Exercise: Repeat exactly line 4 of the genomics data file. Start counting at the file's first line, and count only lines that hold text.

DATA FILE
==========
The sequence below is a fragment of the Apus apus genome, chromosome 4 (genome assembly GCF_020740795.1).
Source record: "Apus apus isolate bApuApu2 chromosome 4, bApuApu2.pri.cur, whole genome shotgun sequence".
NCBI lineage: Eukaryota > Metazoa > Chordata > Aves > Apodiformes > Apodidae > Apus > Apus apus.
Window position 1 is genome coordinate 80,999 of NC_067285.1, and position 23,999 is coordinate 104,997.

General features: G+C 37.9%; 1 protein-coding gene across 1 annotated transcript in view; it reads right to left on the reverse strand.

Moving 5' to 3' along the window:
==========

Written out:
Window position 1 is genome coordinate 80,999 of NC_067285.1, and position 23,999 is coordinate 104,997.